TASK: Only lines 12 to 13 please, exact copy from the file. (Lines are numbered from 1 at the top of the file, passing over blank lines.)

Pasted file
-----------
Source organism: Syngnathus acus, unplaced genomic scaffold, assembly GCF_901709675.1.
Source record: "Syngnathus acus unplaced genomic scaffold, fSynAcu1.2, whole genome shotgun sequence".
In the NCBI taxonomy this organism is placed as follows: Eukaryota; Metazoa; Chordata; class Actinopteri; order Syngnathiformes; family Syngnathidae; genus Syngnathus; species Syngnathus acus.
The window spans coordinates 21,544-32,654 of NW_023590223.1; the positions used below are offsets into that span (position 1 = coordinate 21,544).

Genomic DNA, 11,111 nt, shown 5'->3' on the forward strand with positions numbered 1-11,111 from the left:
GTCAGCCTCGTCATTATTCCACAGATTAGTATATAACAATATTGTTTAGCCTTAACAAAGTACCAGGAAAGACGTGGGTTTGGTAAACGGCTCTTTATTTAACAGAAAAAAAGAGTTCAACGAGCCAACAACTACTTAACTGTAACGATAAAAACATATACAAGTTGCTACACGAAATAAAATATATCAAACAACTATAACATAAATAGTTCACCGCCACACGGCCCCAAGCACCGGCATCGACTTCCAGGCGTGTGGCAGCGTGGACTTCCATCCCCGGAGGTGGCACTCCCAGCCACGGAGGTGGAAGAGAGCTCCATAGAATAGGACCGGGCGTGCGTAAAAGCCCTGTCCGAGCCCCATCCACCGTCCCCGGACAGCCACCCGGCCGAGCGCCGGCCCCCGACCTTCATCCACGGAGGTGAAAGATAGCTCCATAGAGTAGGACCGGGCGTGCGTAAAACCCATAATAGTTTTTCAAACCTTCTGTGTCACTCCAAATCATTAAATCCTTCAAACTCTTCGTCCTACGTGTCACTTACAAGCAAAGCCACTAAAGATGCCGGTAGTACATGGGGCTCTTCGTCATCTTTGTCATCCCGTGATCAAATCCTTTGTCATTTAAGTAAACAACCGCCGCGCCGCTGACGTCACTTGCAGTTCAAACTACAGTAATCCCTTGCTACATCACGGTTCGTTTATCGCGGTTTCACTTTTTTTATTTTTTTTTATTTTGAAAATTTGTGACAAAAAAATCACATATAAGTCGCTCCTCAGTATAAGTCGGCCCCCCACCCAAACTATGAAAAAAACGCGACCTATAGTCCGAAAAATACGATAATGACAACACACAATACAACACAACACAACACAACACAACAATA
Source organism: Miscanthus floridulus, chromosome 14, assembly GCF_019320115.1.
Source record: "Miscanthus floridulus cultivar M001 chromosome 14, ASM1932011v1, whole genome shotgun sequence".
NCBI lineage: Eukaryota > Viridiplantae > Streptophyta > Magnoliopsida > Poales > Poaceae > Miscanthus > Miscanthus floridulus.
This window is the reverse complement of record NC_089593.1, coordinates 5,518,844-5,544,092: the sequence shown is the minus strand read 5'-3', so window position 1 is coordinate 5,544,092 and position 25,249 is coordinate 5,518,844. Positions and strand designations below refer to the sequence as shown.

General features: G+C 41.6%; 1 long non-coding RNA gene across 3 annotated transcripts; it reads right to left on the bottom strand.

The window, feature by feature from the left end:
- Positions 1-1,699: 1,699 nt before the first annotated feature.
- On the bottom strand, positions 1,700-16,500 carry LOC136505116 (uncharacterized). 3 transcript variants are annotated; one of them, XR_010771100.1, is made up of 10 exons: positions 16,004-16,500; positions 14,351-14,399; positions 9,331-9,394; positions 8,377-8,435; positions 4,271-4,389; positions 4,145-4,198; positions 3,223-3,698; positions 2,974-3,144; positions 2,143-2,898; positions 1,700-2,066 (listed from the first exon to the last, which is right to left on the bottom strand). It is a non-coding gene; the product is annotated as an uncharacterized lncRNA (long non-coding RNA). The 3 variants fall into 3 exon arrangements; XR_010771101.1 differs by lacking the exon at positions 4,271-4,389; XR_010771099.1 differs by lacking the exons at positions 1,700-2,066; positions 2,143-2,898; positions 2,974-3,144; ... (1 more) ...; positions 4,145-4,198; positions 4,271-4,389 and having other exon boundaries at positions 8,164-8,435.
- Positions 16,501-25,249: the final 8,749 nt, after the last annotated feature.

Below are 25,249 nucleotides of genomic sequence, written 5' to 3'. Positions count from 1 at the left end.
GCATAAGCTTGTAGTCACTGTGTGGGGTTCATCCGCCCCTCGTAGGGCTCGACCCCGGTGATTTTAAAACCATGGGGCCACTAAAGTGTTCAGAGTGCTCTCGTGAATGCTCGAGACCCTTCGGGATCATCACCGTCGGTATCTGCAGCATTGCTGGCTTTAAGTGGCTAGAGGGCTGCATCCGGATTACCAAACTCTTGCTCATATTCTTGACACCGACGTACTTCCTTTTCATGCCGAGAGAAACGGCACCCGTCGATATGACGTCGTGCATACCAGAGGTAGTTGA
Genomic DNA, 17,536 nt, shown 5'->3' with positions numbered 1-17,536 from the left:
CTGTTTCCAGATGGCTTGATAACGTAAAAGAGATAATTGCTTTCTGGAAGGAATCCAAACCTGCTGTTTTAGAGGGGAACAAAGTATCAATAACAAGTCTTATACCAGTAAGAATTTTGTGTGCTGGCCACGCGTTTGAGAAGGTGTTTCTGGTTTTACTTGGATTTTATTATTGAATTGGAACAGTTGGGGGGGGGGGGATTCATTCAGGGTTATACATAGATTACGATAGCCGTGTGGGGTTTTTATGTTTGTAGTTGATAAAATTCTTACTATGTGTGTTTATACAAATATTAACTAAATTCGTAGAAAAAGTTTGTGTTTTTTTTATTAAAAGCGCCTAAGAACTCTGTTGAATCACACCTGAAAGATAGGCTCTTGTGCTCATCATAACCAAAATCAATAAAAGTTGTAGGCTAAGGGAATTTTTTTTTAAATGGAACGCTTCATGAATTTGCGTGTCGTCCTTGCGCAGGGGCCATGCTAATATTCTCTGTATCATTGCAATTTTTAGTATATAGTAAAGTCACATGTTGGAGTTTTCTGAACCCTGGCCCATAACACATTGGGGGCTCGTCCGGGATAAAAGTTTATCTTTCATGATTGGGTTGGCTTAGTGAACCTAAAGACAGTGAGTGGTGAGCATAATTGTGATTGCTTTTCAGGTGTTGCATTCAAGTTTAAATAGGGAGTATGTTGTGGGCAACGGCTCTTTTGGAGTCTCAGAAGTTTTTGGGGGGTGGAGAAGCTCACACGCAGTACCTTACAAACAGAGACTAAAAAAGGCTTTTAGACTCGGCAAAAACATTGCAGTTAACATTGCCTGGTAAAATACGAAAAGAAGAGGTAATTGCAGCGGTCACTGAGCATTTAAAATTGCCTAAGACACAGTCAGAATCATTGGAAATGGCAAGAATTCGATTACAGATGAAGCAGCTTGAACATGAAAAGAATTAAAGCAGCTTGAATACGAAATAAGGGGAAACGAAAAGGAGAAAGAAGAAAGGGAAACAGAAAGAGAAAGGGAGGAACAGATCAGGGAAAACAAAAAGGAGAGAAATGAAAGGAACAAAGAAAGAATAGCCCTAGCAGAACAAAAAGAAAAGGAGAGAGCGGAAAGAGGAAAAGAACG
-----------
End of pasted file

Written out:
The window, feature by feature from the left end:
- Positions 1-1,699: 1,699 nt before the first annotated feature.